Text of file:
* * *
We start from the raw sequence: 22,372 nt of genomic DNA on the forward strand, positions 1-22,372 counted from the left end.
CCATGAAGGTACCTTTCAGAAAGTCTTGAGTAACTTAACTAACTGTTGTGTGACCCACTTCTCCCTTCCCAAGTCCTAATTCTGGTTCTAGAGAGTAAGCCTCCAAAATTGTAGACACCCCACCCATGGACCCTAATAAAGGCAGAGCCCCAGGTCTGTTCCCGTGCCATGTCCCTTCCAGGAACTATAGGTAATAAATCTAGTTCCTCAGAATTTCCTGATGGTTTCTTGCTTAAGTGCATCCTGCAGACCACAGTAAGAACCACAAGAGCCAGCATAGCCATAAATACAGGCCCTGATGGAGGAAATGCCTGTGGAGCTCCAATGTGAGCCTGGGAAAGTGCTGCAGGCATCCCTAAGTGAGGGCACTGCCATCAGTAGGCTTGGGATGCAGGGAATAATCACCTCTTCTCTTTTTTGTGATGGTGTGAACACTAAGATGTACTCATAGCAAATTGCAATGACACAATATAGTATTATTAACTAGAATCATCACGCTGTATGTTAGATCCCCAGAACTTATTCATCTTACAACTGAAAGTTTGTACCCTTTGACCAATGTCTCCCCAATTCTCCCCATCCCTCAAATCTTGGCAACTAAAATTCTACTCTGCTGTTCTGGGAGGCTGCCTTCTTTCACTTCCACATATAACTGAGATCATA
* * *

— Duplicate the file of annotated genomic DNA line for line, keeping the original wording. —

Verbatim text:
We start from the raw sequence: 22,372 nt of genomic DNA on the forward strand, positions 1-22,372 counted from the left end.
CCATGAAGGTACCTTTCAGAAAGTCTTGAGTAACTTAACTAACTGTTGTGTGACCCACTTCTCCCTTCCCAAGTCCTAATTCTGGTTCTAGAGAGTAAGCCTCCAAAATTGTAGACACCCCACCCATGGACCCTAATAAAGGCAGAGCCCCAGGTCTGTTCCCGTGCCATGTCCCTTCCAGGAACTATAGGTAATAAATCTAGTTCCTCAGAATTTCCTGATGGTTTCTTGCTTAAGTGCATCCTGCAGACCACAGTAAGAACCACAAGAGCCAGCATAGCCATAAATACAGGCCCTGATGGAGGAAATGCCTGTGGAGCTCCAATGTGAGCCTGGGAAAGTGCTGCAGGCATCCCTAAGTGAGGGCACTGCCATCAGTAGGCTTGGGATGCAGGGAATAATCACCTCTTCTCTTTTTTGTGATGGTGTGAACACTAAGATGTACTCATAGCAAATTGCAATGACACAATATAGTATTATTAACTAGAATCATCACGCTGTATGTTAGATCCCCAGAACTTATTCATCTTACAACTGAAAGTTTGTACCCTTTGACCAATGTCTCCCCAATTCTCCCCATCCCTCAAATCTTGGCAACTAAAATTCTACTCTGCTGTTCTGGGAGGCTGCCTTCTTTCACTTCCACATATAACTGAGATCATA